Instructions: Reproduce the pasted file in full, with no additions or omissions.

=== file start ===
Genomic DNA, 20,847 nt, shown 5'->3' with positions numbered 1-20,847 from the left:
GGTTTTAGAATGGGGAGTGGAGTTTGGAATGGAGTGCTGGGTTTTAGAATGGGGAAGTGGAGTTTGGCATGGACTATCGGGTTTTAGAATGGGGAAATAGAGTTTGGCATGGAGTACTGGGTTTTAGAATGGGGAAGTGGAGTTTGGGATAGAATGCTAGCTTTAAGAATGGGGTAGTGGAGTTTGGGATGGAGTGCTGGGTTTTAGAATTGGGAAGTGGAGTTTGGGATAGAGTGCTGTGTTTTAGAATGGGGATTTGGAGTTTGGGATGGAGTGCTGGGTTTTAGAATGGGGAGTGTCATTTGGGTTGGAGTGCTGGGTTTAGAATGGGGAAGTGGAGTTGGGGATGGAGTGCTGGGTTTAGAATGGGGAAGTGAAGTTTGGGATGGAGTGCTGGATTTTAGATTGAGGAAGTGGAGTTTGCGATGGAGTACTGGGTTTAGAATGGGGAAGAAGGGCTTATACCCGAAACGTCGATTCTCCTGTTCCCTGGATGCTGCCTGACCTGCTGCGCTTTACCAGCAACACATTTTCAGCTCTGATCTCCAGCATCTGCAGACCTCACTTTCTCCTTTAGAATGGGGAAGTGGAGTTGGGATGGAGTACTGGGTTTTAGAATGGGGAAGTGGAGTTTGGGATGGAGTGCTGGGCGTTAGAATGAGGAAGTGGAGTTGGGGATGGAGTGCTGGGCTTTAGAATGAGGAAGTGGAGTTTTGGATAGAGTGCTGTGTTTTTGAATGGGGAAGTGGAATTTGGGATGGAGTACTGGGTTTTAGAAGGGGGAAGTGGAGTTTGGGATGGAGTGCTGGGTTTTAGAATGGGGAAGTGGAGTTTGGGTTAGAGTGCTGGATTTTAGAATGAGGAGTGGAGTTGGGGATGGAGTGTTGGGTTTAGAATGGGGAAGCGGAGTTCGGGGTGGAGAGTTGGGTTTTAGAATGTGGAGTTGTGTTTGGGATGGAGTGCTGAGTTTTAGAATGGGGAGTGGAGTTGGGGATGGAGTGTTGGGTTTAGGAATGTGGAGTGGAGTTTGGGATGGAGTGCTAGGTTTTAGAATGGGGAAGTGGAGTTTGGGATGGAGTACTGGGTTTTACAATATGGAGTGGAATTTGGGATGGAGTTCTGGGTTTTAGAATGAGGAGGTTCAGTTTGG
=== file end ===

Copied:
Genomic DNA, 20,847 nt, shown 5'->3' with positions numbered 1-20,847 from the left:
GGTTTTAGAATGGGGAGTGGAGTTTGGAATGGAGTGCTGGGTTTTAGAATGGGGAAGTGGAGTTTGGCATGGACTATCGGGTTTTAGAATGGGGAAATAGAGTTTGGCATGGAGTACTGGGTTTTAGAATGGGGAAGTGGAGTTTGGGATAGAATGCTAGCTTTAAGAATGGGGTAGTGGAGTTTGGGATGGAGTGCTGGGTTTTAGAATTGGGAAGTGGAGTTTGGGATAGAGTGCTGTGTTTTAGAATGGGGATTTGGAGTTTGGGATGGAGTGCTGGGTTTTAGAATGGGGAGTGTCATTTGGGTTGGAGTGCTGGGTTTAGAATGGGGAAGTGGAGTTGGGGATGGAGTGCTGGGTTTAGAATGGGGAAGTGAAGTTTGGGATGGAGTGCTGGATTTTAGATTGAGGAAGTGGAGTTTGCGATGGAGTACTGGGTTTAGAATGGGGAAGAAGGGCTTATACCCGAAACGTCGATTCTCCTGTTCCCTGGATGCTGCCTGACCTGCTGCGCTTTACCAGCAACACATTTTCAGCTCTGATCTCCAGCATCTGCAGACCTCACTTTCTCCTTTAGAATGGGGAAGTGGAGTTGGGATGGAGTACTGGGTTTTAGAATGGGGAAGTGGAGTTTGGGATGGAGTGCTGGGCGTTAGAATGAGGAAGTGGAGTTGGGGATGGAGTGCTGGGCTTTAGAATGAGGAAGTGGAGTTTTGGATAGAGTGCTGTGTTTTTGAATGGGGAAGTGGAATTTGGGATGGAGTACTGGGTTTTAGAAGGGGGAAGTGGAGTTTGGGATGGAGTGCTGGGTTTTAGAATGGGGAAGTGGAGTTTGGGTTAGAGTGCTGGATTTTAGAATGAGGAGTGGAGTTGGGGATGGAGTGTTGGGTTTAGAATGGGGAAGCGGAGTTCGGGGTGGAGAGTTGGGTTTTAGAATGTGGAGTTGTGTTTGGGATGGAGTGCTGAGTTTTAGAATGGGGAGTGGAGTTGGGGATGGAGTGTTGGGTTTAGGAATGTGGAGTGGAGTTTGGGATGGAGTGCTAGGTTTTAGAATGGGGAAGTGGAGTTTGGGATGGAGTACTGGGTTTTACAATATGGAGTGGAATTTGGGATGGAGTTCTGGGTTTTAGAATGAGGAGGTTCAGTTTGG